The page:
The Weiss family is the archetypical Hollywood dynasty: father Stafford is an analyst and coach, who has made a fortune with his self-help manuals; mother Cristina mostly looks after the career of their son Benjie, 13, a child star. One of Stafford's clients, Havana, is an actress who dreams of shooting a remake of the movie that made her mother, Clarice, a star in the 60s. Clarice is dead now and visions of her come to haunt Havana at night... Adding to the toxic mix, Benjie has just come off a rehab program he joined when he was 9 and his sister, Agatha, has recently been released from a sanatorium where she was treated for criminal pyromania and befriended a limo driver Jerome who is also an aspiring actor.Written by
At the courtyard restaurant, the shadows formed by the retaining wall move around between shots. In Christina's shots it's clear the sun is over her left shoulder, with the wall in shadow and the shots completed, perhaps, in the morning. In Harriet's, the shadow of the railing is on the ground, it must be around noon. In Stafford's the wall is lit up, so maybe it's the afternoon. Everyone's going to know the truth now. See more »
Anyone worried that a David Cronenberg film about the inner workings of Hollywood would not be filled with copious amounts of ick, rest assured. The ick abounds in "Maps to the Stars," a fascinating film that must be something like what watching a grisly car accident in slow motion would feel like.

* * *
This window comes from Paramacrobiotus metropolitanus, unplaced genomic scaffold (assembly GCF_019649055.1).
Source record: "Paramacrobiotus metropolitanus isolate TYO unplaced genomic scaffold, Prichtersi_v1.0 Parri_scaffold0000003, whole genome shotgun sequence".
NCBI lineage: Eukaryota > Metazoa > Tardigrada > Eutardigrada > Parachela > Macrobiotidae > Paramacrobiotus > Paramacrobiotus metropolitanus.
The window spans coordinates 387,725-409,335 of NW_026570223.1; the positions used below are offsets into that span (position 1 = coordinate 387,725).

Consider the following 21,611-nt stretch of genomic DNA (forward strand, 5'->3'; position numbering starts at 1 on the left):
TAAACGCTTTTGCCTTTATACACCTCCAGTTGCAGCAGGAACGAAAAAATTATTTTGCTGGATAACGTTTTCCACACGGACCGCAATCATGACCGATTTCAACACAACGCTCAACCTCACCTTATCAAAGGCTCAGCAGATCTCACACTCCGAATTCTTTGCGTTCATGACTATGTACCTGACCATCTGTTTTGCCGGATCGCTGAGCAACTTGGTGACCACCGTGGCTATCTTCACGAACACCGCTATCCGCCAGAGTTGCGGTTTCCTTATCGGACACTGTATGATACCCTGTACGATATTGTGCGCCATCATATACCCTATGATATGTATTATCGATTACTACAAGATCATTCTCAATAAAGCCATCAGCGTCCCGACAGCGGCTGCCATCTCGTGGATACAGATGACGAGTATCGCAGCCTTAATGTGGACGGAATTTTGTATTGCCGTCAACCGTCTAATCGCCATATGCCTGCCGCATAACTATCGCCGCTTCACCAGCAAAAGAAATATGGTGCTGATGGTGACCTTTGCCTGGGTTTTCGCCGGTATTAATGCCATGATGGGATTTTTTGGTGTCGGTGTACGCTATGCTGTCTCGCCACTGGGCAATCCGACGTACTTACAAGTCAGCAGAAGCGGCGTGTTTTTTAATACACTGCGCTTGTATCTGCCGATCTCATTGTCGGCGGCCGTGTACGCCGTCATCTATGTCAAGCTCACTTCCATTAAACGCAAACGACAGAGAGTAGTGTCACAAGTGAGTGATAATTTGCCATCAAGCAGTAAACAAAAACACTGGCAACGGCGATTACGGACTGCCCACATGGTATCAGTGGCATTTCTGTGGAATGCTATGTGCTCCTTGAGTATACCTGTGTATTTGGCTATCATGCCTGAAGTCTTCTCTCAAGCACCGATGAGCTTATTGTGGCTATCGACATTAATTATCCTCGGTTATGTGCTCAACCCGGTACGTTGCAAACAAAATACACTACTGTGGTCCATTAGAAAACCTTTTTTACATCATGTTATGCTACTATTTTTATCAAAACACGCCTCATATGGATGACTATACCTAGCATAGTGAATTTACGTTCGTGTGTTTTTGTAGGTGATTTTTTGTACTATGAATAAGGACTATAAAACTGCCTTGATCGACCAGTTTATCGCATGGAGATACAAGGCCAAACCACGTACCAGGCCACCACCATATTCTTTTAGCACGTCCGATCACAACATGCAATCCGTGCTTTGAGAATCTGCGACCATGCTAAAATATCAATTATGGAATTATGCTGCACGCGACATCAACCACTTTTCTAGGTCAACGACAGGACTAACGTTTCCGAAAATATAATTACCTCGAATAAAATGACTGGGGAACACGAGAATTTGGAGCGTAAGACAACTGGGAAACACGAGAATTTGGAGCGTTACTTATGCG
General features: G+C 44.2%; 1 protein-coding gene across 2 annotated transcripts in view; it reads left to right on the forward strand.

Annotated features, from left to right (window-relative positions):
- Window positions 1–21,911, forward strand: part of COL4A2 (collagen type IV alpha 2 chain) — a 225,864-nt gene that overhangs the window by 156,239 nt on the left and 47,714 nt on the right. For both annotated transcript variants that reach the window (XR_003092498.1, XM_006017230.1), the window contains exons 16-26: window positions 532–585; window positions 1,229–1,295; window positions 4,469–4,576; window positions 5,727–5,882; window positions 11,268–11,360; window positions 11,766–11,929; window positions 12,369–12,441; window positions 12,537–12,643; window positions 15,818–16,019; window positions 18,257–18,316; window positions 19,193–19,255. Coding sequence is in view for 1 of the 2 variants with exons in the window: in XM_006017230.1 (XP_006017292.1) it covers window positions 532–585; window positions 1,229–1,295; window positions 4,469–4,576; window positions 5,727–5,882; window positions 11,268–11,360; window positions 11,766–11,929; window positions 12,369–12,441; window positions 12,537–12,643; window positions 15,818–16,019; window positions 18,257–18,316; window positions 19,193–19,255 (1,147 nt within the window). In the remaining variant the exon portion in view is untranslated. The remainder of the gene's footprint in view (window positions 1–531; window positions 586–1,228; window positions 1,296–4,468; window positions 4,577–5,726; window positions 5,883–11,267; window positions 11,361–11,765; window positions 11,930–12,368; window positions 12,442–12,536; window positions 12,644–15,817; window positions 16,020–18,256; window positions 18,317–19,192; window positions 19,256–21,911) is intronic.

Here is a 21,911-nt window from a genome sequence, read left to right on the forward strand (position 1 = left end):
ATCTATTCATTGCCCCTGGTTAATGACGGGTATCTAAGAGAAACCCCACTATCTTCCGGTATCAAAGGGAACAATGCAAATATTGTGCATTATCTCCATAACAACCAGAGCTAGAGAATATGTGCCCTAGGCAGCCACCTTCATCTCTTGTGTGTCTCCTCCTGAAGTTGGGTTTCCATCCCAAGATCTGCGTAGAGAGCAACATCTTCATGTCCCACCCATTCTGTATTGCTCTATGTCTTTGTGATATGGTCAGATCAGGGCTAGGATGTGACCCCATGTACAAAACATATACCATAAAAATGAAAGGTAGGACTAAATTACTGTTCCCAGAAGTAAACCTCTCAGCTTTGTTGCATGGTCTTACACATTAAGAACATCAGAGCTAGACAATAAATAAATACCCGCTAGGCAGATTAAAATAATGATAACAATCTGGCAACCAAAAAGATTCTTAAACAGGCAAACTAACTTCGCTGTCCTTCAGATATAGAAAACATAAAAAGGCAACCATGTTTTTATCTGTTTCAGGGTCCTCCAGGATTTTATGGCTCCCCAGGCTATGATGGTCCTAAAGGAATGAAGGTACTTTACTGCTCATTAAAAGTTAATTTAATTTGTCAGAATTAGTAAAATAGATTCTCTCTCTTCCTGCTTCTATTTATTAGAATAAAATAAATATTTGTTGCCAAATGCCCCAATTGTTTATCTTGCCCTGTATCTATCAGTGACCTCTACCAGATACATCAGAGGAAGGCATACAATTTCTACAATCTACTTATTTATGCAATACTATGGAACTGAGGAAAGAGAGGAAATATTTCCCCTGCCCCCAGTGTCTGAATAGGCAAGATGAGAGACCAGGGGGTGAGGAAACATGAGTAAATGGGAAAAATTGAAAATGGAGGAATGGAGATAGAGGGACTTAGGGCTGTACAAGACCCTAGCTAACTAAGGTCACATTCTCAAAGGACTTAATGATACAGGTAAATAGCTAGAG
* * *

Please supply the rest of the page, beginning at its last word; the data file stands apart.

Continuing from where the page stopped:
Julianne Moore won her Oscar for the bland and award-bait "Still Alice" last year, but THIS is the movie for which she should have won. Utterly lacking in vanity, Moore tears into the role of a washed up actress struggling night and day to stage her comeback. Think Norma Desmond without the black and white studio sheen of "Sunset Boulevard" and the filters that were necessarily in place back when Billy Wilder's dark satire was released. This film is like rummaging through Norma Desmond's underwear. Mia Wasikowska is great as well as Moore's hanger on and personal assistant who unravels and goes off the deep end and beyond. Swirling around these two characters are plot lines involving a troubled child star, lots and lots of incest, and enough frantic desperation to fill a sequel to "Mulholland Drive."
Whenever I see a movie like this, I immediately wonder how true it is vs. how exaggerated for effect. For example, did Halle Berry or Nicole Kidman at one point in their careers have to subject themselves to the indignities shown or implied in this film? But then I think there has to be a lot of truth to movies like this, "Mulholland Drive," etc., which makes me glad I decided to be an anonymous Joe as opposed to a superstar. For every Julia Roberts, there are hundreds, maybe thousands, of desperate people out there waiting for the big break that will never come, or who can't handle it when it eventually does.
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